aLearning Blog

Online Learning for Trade Associations

Can We Learn from Information?

Posted by Ellen on July 29, 2011

In a recent blog post over at Midcourse Corrections, Jeff Hurt wrote that “Information isn’t education.” While that may be true in the purest sense, we shouldn’t conclude (as I posted in my comment) that it means people can’t learn from information.

According to George Siemens, a greatly respected thought leader and educator, “Learning is now happening through communities of practice, personal networks, and through completion of work-related tasks.” He goes on to write: “know-how and know-what is being supplemented with know-where (the understanding of where to find knowledge needed).” (You can see these comments in context in this article on Connectivism.)

I’ve called this “the Einstein method” for many, many years. “You don’t have to memorize all the rules of grammar,” I used to tell my college students, “you just have to know where to find the rules.” I taught them how to identify the kinds of grammar problems that plagued them and where to locate the info in their grammar book. In this way I provided individualized training to 25 students rather than forcing all of them to slog through a lot of stuff they didn’t need. I called it the Einstein method because one story about the genius goes that when he was asked for his phone number he said he didn’t know it but they could look it up in the phone book. He believed that keeping his head free of stuff you could find in other places meant he could focus on other things. It certainly worked for him, didn’t it?!?

People are doing this all the time, every day: need to learn how to change that tire on your Gary Fisher bicycle? There’s probably a You Tube video on that. Want to brush up on your high school Spanish? There are podcast feeds for that.

How many times have *you* Googled a question so you could get an answer that helped solve a problem?

Thought so.

It’s true that information is static. Information is data.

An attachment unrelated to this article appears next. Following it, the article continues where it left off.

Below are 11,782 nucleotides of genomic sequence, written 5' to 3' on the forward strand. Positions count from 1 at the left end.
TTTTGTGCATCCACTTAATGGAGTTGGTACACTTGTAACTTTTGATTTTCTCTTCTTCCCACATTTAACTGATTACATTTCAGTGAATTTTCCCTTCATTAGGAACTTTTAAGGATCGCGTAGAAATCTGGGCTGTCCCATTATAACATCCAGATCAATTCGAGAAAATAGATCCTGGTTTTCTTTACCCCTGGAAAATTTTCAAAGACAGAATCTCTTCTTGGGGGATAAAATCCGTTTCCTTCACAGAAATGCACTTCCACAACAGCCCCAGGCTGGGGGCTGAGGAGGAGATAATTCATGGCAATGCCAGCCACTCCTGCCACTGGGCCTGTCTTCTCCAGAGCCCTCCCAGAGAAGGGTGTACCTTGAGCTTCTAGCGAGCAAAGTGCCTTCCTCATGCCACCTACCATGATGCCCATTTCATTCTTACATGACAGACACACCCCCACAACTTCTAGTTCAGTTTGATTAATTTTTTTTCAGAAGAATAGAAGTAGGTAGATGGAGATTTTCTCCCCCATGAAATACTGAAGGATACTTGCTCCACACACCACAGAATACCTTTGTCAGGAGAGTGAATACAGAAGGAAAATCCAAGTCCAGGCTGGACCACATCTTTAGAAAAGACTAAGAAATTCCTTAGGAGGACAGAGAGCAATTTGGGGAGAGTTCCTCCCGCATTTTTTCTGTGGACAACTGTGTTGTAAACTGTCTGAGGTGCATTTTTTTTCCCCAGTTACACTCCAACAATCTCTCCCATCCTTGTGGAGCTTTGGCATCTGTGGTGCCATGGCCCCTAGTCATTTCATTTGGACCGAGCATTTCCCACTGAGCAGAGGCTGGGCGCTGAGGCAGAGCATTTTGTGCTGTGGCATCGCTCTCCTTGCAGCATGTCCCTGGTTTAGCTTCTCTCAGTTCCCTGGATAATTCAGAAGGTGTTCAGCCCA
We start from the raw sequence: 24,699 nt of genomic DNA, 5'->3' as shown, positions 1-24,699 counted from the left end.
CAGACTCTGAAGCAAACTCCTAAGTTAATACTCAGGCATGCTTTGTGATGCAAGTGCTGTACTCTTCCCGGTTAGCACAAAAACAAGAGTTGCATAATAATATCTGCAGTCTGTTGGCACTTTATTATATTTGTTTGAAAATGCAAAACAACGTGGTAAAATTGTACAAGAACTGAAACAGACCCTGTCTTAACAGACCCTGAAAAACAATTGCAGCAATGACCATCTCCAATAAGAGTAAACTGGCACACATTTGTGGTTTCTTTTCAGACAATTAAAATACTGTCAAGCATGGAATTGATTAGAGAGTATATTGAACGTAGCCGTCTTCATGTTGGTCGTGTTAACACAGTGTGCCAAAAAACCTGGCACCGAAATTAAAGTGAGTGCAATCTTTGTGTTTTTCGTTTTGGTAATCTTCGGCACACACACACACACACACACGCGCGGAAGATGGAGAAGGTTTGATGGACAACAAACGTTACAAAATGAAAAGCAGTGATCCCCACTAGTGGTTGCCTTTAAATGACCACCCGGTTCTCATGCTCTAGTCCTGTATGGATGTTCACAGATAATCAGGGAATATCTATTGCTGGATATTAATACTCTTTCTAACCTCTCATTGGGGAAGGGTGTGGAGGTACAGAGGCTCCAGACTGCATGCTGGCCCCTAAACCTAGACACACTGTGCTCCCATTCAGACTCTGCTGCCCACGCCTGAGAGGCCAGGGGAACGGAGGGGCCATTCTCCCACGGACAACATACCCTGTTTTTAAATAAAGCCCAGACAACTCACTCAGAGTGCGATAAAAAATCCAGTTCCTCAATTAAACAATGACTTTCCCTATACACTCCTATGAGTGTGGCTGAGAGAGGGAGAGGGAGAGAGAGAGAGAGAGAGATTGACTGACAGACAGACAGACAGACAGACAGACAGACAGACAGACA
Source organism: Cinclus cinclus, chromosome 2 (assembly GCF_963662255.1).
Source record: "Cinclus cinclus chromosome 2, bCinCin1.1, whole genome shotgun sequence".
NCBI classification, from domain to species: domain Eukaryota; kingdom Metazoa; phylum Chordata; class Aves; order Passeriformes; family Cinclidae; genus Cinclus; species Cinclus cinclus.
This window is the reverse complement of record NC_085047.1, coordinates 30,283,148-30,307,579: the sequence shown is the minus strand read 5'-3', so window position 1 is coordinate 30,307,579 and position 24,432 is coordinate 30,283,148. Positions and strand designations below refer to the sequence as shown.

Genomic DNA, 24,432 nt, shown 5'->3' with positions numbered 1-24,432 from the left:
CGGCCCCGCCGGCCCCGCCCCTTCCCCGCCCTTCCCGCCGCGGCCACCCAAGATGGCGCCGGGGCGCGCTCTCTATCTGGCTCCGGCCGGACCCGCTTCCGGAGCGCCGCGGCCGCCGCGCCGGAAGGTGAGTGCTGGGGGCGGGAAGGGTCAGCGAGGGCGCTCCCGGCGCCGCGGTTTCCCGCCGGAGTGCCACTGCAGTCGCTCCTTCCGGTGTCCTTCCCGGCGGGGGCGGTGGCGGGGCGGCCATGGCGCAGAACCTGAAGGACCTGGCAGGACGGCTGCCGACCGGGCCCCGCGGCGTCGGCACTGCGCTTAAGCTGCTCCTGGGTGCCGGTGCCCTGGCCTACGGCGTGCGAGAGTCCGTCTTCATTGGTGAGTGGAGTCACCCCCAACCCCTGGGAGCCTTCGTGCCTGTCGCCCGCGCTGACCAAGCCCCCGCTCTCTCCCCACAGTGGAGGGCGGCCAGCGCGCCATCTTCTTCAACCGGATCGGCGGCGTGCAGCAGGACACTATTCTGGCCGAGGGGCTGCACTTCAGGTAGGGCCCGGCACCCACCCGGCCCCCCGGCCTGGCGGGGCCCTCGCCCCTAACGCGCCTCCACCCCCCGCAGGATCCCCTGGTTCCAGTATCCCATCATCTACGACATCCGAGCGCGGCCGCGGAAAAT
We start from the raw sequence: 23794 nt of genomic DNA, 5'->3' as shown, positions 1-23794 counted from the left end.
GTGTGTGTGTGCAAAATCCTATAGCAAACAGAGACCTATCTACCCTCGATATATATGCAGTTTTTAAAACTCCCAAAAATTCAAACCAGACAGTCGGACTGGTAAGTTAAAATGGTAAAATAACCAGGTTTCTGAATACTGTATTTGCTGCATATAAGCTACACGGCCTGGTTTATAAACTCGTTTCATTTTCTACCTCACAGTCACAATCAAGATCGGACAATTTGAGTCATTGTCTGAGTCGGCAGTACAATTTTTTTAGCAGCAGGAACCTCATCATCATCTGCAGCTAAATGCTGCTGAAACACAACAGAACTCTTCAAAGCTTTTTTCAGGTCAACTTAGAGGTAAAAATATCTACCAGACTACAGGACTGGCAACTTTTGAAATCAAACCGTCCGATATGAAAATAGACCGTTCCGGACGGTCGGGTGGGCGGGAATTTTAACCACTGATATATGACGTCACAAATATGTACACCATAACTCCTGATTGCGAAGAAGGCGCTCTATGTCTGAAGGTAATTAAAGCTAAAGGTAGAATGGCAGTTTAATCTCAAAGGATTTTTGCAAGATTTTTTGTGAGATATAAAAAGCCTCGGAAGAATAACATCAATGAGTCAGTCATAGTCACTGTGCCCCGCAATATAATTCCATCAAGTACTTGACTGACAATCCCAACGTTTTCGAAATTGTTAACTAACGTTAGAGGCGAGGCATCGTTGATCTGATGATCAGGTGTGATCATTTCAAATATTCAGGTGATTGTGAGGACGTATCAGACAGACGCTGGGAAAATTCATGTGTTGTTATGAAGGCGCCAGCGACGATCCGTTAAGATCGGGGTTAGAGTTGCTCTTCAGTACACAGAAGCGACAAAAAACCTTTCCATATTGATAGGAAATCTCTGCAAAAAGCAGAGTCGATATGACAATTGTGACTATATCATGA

But here’s the thing: we are learners. We have learned to learn. We know how to access that information and apply it to our needs.

Here’s another example. My husband and I travel all the time. We’re constantly in new environments. We’re weather fanatics. We have a NOAA radio that has occasionally startled us with its ear-blasting tone and a warning about severe thunderstorms and tornadoes (!). That’s information.

I grab my road atlas. I look up the state we’re in, find our location. I check the county and neighboring counties. This is information, too. It’s just sitting there, print on the page, not doing anything except letting me look at it.

But I’m doing more than looking at it. I’m processing it. I’m going through all kinds of mental steps: “This is where we are. This is the county we’re in. These are the counties nearby. The NOAA warning said the storm is in that county and it’s moving in this direction at 25 miles per hour.” I’m thinking about whether we’re in the same county or one nearby. Whether we’re in the direct line of the storm or of anywhere near it’s expected to pass. I’m creating a mental picture of how that storm is moving, based on the NOAA report. I make a decision about whether we’re in danger or not.

Did I learn anything? Yes. I learned what county we’re in and the counties nearby. I learned there was a storm in a certain county of the state. I gained knowledge from the information from the NOAA broadcast and the road atlas.

Did I act on what I learned? Yes. I might have reacted by closing windows, checking the ceiling vents to be sure they were closed, too. I might have decided to go on a bicycle ride because the storm was in another part of the state and moving away from us. I applied what I learned to my situation.

Am I belaboring a point? Probably.